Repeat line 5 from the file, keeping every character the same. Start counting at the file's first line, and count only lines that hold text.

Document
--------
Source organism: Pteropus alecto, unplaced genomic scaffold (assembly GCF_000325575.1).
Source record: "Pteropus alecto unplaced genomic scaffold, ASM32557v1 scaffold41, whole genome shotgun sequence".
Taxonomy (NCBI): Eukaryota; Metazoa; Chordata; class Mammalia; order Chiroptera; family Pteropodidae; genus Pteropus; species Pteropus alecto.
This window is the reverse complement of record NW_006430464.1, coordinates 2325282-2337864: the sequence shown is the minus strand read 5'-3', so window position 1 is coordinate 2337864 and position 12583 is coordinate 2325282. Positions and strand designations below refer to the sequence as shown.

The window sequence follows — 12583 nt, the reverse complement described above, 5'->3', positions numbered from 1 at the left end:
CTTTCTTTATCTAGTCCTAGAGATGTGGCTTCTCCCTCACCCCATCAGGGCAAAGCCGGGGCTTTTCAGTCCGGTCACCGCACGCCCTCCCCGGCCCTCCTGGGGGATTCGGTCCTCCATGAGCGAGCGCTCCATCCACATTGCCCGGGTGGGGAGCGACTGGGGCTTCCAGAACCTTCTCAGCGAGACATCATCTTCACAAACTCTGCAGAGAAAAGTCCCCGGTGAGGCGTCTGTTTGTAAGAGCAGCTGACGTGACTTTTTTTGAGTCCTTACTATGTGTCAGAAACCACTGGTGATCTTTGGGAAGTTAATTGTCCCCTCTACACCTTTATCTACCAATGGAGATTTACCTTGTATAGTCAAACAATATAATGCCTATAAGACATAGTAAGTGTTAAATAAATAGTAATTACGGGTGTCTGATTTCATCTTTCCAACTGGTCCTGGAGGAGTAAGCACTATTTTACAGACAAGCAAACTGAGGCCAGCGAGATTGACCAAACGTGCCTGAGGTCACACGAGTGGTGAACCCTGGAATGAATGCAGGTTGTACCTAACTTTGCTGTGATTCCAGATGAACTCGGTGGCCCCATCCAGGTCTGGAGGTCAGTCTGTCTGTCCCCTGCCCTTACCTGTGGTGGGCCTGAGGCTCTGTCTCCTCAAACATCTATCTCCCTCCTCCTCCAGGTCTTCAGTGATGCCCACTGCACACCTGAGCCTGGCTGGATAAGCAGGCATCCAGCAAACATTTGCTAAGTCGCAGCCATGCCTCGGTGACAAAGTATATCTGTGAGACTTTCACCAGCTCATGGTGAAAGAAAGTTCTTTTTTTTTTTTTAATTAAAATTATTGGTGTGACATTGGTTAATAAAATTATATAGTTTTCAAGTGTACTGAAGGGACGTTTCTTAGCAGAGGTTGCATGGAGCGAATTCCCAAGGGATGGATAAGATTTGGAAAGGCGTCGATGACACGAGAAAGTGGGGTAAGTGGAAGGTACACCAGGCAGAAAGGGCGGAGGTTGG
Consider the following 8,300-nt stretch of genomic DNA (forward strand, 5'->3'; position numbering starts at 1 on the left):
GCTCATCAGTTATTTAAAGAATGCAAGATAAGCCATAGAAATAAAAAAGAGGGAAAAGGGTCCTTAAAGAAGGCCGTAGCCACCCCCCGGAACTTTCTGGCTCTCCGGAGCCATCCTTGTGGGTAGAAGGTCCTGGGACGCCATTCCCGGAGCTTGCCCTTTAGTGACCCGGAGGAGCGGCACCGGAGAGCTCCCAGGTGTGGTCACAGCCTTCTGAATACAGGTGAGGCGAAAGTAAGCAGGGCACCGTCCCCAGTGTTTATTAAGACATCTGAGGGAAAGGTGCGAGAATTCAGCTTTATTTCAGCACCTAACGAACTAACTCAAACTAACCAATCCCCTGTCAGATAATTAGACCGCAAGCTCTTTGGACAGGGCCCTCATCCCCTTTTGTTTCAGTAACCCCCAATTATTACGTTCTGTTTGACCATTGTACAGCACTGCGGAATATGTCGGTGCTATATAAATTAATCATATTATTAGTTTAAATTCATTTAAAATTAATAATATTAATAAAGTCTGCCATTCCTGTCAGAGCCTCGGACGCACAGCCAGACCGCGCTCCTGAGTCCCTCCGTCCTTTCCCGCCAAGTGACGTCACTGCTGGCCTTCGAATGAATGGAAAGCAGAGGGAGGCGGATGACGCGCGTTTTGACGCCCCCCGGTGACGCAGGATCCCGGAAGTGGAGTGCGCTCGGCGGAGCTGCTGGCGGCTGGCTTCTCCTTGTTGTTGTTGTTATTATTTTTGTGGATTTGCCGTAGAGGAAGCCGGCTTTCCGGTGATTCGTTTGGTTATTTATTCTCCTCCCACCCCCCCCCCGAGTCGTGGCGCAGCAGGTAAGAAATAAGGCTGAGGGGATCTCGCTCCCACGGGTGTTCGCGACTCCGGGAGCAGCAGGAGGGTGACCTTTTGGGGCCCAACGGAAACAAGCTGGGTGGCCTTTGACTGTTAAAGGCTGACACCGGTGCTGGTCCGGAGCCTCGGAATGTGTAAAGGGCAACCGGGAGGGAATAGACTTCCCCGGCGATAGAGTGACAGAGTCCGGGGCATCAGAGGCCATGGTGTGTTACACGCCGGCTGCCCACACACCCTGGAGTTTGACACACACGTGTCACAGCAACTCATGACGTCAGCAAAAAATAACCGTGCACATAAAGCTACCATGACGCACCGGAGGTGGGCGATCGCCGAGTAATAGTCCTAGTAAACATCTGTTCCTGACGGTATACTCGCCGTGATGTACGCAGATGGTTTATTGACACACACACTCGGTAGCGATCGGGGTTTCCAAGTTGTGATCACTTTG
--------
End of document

The window sequence follows — 12583 nt, the reverse complement described above, 5'->3', positions numbered from 1 at the left end: